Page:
It's Not a Token Offering, It's a 'Node Sale': Sophon Blockchain Raises $60M

The blockchain project's founders aren't even publicly named, but they've enjoyed remarkable success in fundraising, partly thanks to this increasingly popular fundraising method, where the longer you wait, the higher price you pay.

AccessTimeIconMay 8, 2024 at 1:00 p.m. UTC
  • Sophon, an entertainment-focused blockchain ecosystem, raised more than $60 million in a node sale, an increasingly popular type of fundraising method.
  • Node sales, described as a way of helping to decentralize projects, are structured in pricing tiers, where the longer buyers wait, the more they have to pay.
  • The project is built on zkSync's technology, using a data solution provided by Celestia.

It's the blockchain industry's latest innovation – not in technology, but in rounding up cash from investors.

Sophon, an entertainment-focused blockchain ecosystem, has attracted more than $60 million in a node sale – a novel form of project fundraising that is catching on in crypto circles as token sales come under greater scrutiny from securities regulators.

The Sophon project, built as a rollup network atop the Ethereum blockchain using technology from the zkSync project, sold about 121,000 network nodes, netting some 20,391 ETH ($62.7 million), according to a data dashboard on the blockchain-analytics website Dune. A total of 200,000 nodes were offered in the sale.

Many of the nodes were likely purchased by venture capital firms, a person with knowledge of the matter told CoinDesk.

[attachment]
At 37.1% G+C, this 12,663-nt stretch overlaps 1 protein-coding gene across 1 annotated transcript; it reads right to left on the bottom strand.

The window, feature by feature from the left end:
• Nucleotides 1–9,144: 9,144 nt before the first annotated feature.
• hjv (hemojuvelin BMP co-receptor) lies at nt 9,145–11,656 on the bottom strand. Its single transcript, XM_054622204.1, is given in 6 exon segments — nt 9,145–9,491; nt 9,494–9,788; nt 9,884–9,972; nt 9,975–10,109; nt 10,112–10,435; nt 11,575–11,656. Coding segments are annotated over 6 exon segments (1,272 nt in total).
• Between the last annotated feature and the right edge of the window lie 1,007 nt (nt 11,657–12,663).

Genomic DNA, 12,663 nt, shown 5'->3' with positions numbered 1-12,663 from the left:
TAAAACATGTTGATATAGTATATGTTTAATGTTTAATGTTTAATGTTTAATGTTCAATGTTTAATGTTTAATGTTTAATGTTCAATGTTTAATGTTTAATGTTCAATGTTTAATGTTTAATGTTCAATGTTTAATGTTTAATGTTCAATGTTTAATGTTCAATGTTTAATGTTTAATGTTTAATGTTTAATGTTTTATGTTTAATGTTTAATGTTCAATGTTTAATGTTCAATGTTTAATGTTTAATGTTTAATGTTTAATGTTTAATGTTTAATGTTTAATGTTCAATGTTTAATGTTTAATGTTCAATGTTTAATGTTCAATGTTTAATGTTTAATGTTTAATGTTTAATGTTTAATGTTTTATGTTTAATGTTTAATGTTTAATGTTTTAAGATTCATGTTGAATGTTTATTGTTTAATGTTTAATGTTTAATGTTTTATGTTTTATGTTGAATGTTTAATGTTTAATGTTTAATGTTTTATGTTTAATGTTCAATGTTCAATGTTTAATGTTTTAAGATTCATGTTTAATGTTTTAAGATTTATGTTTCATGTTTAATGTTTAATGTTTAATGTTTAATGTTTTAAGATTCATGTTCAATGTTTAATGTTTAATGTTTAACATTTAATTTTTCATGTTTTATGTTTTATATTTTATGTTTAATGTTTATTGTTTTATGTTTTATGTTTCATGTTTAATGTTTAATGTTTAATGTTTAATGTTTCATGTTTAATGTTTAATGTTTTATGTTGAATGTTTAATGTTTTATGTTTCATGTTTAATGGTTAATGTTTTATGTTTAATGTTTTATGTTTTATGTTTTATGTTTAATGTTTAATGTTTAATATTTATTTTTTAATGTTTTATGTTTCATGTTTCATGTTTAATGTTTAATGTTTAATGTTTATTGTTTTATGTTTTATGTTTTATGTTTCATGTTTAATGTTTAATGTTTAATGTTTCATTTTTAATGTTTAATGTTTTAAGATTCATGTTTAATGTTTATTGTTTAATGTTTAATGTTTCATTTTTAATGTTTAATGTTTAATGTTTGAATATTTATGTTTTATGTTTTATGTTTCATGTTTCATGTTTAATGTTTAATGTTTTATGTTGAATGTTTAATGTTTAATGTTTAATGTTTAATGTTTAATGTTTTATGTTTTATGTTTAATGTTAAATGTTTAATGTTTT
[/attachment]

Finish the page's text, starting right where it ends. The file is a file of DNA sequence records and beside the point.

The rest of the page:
Technically, buyers purchased Ethereum-based ERC-721 tokens, or NFTs, allowing them to operate nodes. That in turn qualifies them to collectively earn 20% of the project's eventually-to-be-released SOPH tokens over the first 36 months after the network's main launch, expected in the third quarter of this year.

Underscoring the explicitly financial aspects of running a node on Sophon, project officials acknowledged in the press release that the network doesn't even need the full 200,000 nodes. Users don't have to actively operate the nodes themselves.

"They can simply delegate and reap the rewards for it," according to the press release. "Furthermore, the node licenses that are unsold and unused when the sale ends won't come into circulation and will be burned."

Using Celestia for data availability

Sophon previously had raised $10 million in a traditional funding round led by the investors Paper Ventures and Maven 11, with participation from Spartan, SevenX and OKX Ventures.

The fundraising track record looks especially impressive given that the project's principals aren't publicly named. According to a press release, the project is co-founded by "several well-known semi-anonymous builders, including Sebastien ('Seb'), previously head of DeFi at zkSync; as well as Pentoshi, the legendary Crypto Twitter persona and trader and team member at Merit Circle."

In a May 3 post on X, Seb wrote that it had come to his attention that "a lot of folks were weary of the node sale and questioning the technical legitimacy of what we were doing, and thus of the overall project."